Brexit will be a huge success – I have no idea why Brits are so defeatist about it, says Trump’s man in London
- Robert ‘Woody’ Johnson, 71, has been friends with Donald Trump for 35 years
- Heir to Johnson and Johnson is worth estimated £3.2bn and owns New York Jets
- Says UK’s ‘great country, history, language, legal system’ means Brexit success
Donald Trump’s ambassador to Britain Robert ‘Woody’ Johnson (pictured with his wife Suzanne Ircha) has urged the country to be upbeat about Brexit
Donald Trump’s ambassador to Britain has urged the country to be upbeat about Brexit, declaring it will be a great success.
Robert ‘Woody’ Johnson said he had been ‘startled’ by the ‘defeatist attitude’ towards leaving the EU that he has encountered since arriving in London last summer.
Setting out his positive vision for how the country will thrive without Brussels, the billionaire businessman said he wanted to tell the British people: ‘Don’t be pessimistic and have faith.’
He continued: ‘How can a country with this great a history, this great a language, this great a legal system and this great a presence not be successful?’
The 71-year-old, who is a close friend of the President, also said he was ‘super confident’ about the special relationship between Britain and the US.
‘The thing I want to get out more than anything else is an attitude that I feel I don’t see enough in this country and that is a confidence for where you are heading – light at the end of the tunnel with Brexit,’ he said.
‘The British have always been experts and great business people, great business minds, so to see this defeatist attitude towards Brexit is a bit startling to me.
The 71-year-old (pictured with Mr Trump) who is a close friend of the President, also said he was ‘super confident’ about the special relationship between Britain and the US
‘I read nothing about anybody having a positive attitude towards Brexit or towards the future. As an American I’m just not used to that.’
Mr Johnson, who was speaking in a Channel 4 programme documenting his first nine months in London, questioned why people are ‘so nervous’ about Brexit.
He said: ‘I’m super confident about the relationship between the US and the UK. I’m very confident about our future together, I’m very confident about what happens after Brexit.
‘I don’t think that is a major challenge, why are we so nervous? We don’t have the confidence in ourselves? We got the best people right here to do it. That is my take on my first months here.’
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The Johnson & Johnson heir and owner of the New York Jets American football team, who is worth an estimated £3.2billion, suggested that Britain could replicate Mr Trump’s tax cuts.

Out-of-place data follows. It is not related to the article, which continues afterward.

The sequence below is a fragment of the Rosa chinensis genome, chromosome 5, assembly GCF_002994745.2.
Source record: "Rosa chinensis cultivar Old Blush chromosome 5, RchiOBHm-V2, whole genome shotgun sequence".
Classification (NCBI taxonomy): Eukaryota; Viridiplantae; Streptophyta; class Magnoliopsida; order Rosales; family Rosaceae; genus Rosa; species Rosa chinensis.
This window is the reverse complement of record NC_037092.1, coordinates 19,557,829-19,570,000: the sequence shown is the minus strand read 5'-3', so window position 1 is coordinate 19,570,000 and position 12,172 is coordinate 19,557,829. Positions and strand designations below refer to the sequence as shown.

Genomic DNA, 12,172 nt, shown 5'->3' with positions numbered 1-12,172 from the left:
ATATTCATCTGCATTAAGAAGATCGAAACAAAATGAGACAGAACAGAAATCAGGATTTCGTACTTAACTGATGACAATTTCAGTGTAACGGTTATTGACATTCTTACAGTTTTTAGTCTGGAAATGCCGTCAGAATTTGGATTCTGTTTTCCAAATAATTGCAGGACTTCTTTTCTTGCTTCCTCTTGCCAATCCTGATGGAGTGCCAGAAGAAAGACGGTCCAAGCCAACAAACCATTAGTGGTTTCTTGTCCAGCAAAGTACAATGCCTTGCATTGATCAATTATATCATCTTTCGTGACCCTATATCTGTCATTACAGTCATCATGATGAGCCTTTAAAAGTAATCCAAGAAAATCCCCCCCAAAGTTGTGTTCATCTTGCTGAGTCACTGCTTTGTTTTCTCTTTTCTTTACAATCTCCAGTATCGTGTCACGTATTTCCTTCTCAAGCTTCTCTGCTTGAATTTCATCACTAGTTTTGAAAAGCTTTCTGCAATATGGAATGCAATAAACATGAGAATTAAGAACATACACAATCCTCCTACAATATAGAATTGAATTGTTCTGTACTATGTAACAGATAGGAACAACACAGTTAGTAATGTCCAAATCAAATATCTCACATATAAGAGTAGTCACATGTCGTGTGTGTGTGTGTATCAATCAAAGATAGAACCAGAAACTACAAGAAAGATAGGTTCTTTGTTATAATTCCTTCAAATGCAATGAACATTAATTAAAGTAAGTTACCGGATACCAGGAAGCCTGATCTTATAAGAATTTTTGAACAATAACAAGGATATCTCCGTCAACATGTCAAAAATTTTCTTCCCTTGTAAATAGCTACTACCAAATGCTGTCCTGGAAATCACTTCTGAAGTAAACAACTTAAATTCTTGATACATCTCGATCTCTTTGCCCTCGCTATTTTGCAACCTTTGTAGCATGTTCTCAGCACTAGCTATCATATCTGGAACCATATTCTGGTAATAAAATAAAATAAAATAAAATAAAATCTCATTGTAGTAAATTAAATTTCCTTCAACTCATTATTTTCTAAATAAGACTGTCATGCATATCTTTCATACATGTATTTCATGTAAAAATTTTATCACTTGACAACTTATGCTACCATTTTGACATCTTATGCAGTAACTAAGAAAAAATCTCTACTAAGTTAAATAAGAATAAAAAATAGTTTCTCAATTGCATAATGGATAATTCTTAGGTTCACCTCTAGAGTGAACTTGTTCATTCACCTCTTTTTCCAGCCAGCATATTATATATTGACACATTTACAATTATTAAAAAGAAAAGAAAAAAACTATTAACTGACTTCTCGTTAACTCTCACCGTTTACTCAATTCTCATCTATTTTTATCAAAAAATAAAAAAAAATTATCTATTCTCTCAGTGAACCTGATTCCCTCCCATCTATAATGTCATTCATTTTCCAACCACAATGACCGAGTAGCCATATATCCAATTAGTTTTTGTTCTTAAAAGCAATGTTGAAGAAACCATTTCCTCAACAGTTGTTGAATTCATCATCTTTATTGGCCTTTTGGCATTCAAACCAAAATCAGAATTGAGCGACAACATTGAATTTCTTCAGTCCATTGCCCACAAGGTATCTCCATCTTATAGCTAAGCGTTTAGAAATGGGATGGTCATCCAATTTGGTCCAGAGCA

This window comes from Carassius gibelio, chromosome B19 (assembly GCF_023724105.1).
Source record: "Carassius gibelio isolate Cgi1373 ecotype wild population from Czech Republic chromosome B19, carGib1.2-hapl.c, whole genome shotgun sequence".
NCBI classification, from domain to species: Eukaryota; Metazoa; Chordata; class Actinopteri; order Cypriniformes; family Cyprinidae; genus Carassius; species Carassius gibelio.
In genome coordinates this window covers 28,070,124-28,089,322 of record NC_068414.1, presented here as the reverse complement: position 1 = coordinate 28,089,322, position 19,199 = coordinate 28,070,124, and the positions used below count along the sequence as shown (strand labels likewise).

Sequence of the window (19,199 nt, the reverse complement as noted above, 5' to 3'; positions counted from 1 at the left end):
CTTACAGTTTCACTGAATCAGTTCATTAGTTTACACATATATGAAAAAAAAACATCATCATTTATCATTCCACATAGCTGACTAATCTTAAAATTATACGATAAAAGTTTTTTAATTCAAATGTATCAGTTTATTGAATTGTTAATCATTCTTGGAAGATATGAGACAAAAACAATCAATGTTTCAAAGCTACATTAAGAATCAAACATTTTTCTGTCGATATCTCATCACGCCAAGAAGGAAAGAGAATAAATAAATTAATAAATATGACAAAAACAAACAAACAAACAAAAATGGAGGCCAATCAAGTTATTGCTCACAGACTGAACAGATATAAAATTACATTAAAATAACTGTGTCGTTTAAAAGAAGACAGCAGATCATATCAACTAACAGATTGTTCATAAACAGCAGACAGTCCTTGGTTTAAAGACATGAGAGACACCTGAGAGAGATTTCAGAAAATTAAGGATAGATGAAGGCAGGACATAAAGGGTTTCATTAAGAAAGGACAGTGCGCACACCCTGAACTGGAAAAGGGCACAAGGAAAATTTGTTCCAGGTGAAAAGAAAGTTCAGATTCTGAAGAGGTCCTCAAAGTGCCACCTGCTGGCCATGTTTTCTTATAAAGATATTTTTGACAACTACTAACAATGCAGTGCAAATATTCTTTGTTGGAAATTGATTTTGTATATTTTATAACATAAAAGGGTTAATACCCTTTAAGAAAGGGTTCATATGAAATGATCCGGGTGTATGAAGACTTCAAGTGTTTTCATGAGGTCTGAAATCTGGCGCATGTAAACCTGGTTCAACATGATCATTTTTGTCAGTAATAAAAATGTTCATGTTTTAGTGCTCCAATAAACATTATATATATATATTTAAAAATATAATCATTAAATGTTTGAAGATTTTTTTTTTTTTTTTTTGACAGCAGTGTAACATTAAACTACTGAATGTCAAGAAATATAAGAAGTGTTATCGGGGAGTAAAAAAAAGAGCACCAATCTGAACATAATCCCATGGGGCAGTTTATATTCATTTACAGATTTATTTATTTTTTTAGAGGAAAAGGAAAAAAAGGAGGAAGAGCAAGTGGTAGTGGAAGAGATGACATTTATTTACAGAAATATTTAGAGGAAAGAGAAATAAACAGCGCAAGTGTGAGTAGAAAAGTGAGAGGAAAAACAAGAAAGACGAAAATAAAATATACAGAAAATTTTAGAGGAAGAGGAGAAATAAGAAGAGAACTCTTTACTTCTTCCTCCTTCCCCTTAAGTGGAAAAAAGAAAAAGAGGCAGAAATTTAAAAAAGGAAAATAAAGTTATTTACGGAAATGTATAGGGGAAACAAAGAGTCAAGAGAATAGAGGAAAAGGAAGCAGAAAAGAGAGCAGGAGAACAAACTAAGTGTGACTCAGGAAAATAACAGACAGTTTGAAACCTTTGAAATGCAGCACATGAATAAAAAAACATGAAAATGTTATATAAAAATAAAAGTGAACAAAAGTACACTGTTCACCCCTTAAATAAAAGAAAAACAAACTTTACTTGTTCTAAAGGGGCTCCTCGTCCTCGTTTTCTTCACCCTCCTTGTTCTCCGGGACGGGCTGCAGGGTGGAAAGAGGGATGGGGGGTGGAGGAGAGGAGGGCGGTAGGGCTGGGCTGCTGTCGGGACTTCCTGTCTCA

Last December, the President secured approval from the US Senate for a £1trillon tax cut for corporations, small businesses and individuals, which included reducing the rate on business profits from 35 per cent to 21 per cent.
Mr Johnson said: ‘When you look at Donald Trump and what he has done, maybe take some inspiration and do some of the things he has done. I mean he turned something round in one year, he has got 3 per cent growth.’
Robert ‘Woody’ Johnson, 71, (pictured centre with embassy aides) said he had been ‘startled’ by the ‘defeatist attitude’ towards leaving the EU that he has encountered since arriving in London last summer
The documentary shows Mr Johnson meeting Foreign Office minister Sir Alan Duncan.
The ambassador told him: ‘I had a very interesting group for breakfast yesterday, basically the whole financial community. They say the world does not really care about Brexit.
‘The only people who care about Brexit are really mostly here, a little a bit in the EU. The Chinese really don’t care about it, the American population does not know what it is.
‘If you take a look from that perspective, I think it puts, maybe, our discussions now in some kind of new perspective or different perspective.
‘We have to work together, we are going to do this, it is going to work out, we don’t know exactly how but it is going to work.’
Earlier this month, Boris Johnson suggested at a private dinner that Mr Trump would handle the Brexit negotiations better than the Prime Minister.
In a leaked recording of the gathering of Tory supporters, the Foreign Secretary said he was ‘increasingly admiring’ of the President and was ‘more and more convinced that there is method in his madness’.
The US ambassador’s intervention came as two senior ministers spoke of the need to be more upbeat about Brexit.
Housing minister Dominic Raab told the House magazine: ‘I think we should go into these negotiations with a bit of economic self-confidence.
‘The economy has held up and proved far more resilient than some of the naysayers suggested. We should go into it with political ambition.’
And, in a speech yesterday, International Development Secretary Penny Mordaunt said it was time to ‘cheer up’.
She said: ‘As we leave the EU we need to get our mojo back.’
- Inside the American Embassy: Trump’s Man in Britain will air on Channel 4 at 10pm on Monday.
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